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Predictors of post-infectious chronic fatigue syndrome in adolescents

Discussion in 'Latest ME/CFS Research' started by biophile, Jan 7, 2014.

  1. biophile

    biophile Places I'd rather be.

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    Saw this on Co-Cure (Tate Mitchell).

    --

    Predictors of post-infectious chronic fatigue syndrome in adolescents

    Leonard A. Jason*, Ben Z. Katz, Yukiko Shiraishi, Cynthia J. Mears, Young Im & Renee R. Taylor

    Health Psychology and Behavioral Medicine: An Open Access Journal
    Volume 2, Issue 1, 2014, pages 41-51.

    DOI: 10.1080/21642850.2013.869176

    Received: 27 Oct 2013
    Accepted: 20 Nov 2013
    Published online: 02 Jan 2014

    Abstract

    This study focused on identifying risk factors for adolescent post-infectious chronic fatigue syndrome (CFS), utilizing a prospective, nested case–control longitudinal design in which over 300 teenagers with infectious mononucleosis (IM) were identified through primary care sites and followed. Baseline variables that were gathered several months following IM, included autonomic symptoms, days in bed since IM, perceived stress, stressful life events, family stress, difficulty functioning and attending school, family stress, and psychiatric disorders. A number of variables were predictors of post-infectious CFS at six months; however, when autonomic symptoms were used as a control variable, only days spent in bed since mono was a significant predictor. Step-wise logistic regression findings indicated that baseline autonomic symptoms as well as days spent in bed since mono, which reflect the severity of illness, were the only significant predictors of those who met CFS criteria at six months.

    free full-text : http://www.tandfonline.com/doi/full/10.1080/21642850.2013.869176
     
    Last edited: Jan 7, 2014
  2. Bob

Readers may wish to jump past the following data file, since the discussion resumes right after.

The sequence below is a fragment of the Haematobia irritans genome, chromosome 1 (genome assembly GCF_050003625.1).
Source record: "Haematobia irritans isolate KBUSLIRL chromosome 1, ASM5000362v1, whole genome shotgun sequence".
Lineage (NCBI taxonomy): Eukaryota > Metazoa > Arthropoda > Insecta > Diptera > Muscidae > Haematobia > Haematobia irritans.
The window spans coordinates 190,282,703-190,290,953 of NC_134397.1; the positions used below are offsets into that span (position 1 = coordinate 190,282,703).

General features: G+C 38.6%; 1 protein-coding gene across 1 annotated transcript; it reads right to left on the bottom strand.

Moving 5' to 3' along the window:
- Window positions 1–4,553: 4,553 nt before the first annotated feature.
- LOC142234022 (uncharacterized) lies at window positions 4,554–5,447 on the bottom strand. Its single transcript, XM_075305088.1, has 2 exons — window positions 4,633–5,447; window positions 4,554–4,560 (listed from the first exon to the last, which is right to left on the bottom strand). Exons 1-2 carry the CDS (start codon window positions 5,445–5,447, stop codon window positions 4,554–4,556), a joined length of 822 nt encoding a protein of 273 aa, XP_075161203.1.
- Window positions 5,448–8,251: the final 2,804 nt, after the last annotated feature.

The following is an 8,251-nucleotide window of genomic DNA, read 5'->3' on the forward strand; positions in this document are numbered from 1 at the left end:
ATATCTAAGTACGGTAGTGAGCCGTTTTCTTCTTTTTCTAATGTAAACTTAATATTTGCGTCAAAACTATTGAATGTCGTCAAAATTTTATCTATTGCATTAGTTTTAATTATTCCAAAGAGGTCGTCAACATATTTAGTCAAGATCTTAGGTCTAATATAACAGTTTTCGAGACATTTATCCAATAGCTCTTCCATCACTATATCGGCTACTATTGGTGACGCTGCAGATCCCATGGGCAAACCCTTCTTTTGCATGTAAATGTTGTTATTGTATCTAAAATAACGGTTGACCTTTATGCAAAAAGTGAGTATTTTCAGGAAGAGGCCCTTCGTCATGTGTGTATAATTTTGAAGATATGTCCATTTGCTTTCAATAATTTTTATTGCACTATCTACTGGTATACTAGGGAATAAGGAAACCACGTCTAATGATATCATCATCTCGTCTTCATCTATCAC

Bob

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    It's nice to see them using a control variable. I don't recall that any other similar CFS studies (that have investigated psycho-social predictors) have used a control variable. I don't understand the methodology, so will be interesting to read the full paper to understand how they designed the control.

    It's also nice to see that they have stated that 'days spent in bed' is related to symptom severity and not to maladaptive psycho-social factors (i.e. they don't suggest that it's a maladaptive response to illness, but implicitly suggest that it's an adaptive response.) I can see the psycho-social school twisting this to conclude that chronic fatigue (or CFS) develops only in lazy patients who have a maladaptive reaction to the trigger event (infection), and spend too much time in bed, and therefore patients must never be allowed to malinger in bed however ill they say they are. :rolleyes:
     
    Last edited: Jan 7, 2014
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  3. Bob

    Bob

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    I think this answers my question re methodology in relation to the control variable:

    I'm not familiar with the Autonomic Symptoms Checklist (ASC). It seems to me that such a questionnaire could potentially be very useful in many CFS studies e.g. instead of psychiatric questionnaires. It would be useful to determine whether autonomic (i.e. ASC) scores correlate directly with psychiatric scores in CCC ME patients.